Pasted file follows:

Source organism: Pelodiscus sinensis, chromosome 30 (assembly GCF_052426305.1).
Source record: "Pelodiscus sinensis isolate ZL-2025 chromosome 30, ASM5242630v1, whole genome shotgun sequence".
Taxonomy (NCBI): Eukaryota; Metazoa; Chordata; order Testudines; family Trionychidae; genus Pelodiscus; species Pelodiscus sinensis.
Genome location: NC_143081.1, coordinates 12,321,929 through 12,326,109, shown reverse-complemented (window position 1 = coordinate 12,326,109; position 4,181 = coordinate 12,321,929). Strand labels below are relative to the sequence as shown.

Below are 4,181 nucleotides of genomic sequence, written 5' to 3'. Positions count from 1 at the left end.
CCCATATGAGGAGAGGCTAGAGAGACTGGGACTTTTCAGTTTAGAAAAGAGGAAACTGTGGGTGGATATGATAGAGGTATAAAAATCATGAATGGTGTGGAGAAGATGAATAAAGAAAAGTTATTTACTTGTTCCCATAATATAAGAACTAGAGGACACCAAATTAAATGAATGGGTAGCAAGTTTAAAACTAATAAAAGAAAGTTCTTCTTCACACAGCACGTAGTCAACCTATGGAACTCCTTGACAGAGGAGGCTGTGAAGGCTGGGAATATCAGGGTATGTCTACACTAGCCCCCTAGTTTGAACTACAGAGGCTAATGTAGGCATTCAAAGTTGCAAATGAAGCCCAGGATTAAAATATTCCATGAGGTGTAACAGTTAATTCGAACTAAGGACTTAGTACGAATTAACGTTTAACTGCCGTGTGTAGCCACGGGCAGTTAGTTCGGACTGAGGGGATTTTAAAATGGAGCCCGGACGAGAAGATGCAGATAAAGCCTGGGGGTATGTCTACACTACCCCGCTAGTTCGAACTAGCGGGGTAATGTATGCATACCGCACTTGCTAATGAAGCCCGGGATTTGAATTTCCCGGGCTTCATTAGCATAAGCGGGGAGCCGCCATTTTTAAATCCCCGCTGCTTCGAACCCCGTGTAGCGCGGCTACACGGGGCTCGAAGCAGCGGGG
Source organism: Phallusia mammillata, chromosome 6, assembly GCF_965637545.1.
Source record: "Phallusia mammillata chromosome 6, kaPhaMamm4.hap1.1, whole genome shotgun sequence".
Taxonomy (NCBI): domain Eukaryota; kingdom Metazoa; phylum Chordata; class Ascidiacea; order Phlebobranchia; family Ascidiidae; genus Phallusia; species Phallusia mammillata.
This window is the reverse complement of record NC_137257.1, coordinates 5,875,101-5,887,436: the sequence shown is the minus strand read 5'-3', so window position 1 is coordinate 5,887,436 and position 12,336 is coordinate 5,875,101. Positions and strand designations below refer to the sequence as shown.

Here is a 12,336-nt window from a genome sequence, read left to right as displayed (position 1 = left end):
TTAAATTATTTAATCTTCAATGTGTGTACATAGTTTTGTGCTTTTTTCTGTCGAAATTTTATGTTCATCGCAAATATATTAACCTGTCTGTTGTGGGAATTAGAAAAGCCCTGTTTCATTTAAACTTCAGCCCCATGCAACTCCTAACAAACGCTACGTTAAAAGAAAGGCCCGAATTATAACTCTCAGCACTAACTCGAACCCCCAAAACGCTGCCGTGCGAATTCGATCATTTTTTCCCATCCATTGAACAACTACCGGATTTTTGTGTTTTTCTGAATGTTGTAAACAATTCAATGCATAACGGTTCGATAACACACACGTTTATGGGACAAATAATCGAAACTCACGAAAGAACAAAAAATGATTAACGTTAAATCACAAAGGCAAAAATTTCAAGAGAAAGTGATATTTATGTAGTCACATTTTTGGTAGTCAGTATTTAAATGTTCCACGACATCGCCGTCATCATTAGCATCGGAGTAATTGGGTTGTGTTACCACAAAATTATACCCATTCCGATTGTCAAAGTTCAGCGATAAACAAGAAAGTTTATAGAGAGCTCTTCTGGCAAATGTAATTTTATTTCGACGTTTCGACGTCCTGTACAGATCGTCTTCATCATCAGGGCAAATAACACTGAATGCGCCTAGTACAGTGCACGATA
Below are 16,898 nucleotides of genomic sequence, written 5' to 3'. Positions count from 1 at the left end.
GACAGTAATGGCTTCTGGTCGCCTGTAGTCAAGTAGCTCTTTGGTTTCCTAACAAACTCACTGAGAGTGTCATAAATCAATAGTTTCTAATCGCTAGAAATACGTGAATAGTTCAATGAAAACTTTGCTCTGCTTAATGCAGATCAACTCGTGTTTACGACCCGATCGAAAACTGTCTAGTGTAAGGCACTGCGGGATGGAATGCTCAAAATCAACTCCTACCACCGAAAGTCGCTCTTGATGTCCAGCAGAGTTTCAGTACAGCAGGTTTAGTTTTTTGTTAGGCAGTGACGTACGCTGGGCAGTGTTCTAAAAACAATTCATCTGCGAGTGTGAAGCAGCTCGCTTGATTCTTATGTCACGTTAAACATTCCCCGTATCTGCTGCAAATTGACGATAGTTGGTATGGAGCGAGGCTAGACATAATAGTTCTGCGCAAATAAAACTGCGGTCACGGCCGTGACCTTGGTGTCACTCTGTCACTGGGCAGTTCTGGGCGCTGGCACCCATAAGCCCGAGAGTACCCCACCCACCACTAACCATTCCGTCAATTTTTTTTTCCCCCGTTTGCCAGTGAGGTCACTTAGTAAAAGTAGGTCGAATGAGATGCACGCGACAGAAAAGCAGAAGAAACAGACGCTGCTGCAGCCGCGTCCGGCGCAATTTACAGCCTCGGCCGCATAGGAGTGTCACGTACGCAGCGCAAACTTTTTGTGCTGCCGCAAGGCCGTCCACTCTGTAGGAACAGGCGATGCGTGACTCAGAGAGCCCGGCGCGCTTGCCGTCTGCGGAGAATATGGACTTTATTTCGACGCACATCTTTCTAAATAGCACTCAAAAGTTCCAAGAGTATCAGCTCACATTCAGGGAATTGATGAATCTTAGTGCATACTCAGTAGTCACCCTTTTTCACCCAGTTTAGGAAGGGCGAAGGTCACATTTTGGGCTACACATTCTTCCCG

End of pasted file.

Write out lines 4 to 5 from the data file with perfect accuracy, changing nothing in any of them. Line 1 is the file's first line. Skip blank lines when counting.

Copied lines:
Genome location: NC_143081.1, coordinates 12,321,929 through 12,326,109, shown reverse-complemented (window position 1 = coordinate 12,326,109; position 4,181 = coordinate 12,321,929). Strand labels below are relative to the sequence as shown.

Below are 4,181 nucleotides of genomic sequence, written 5' to 3'. Positions count from 1 at the left end.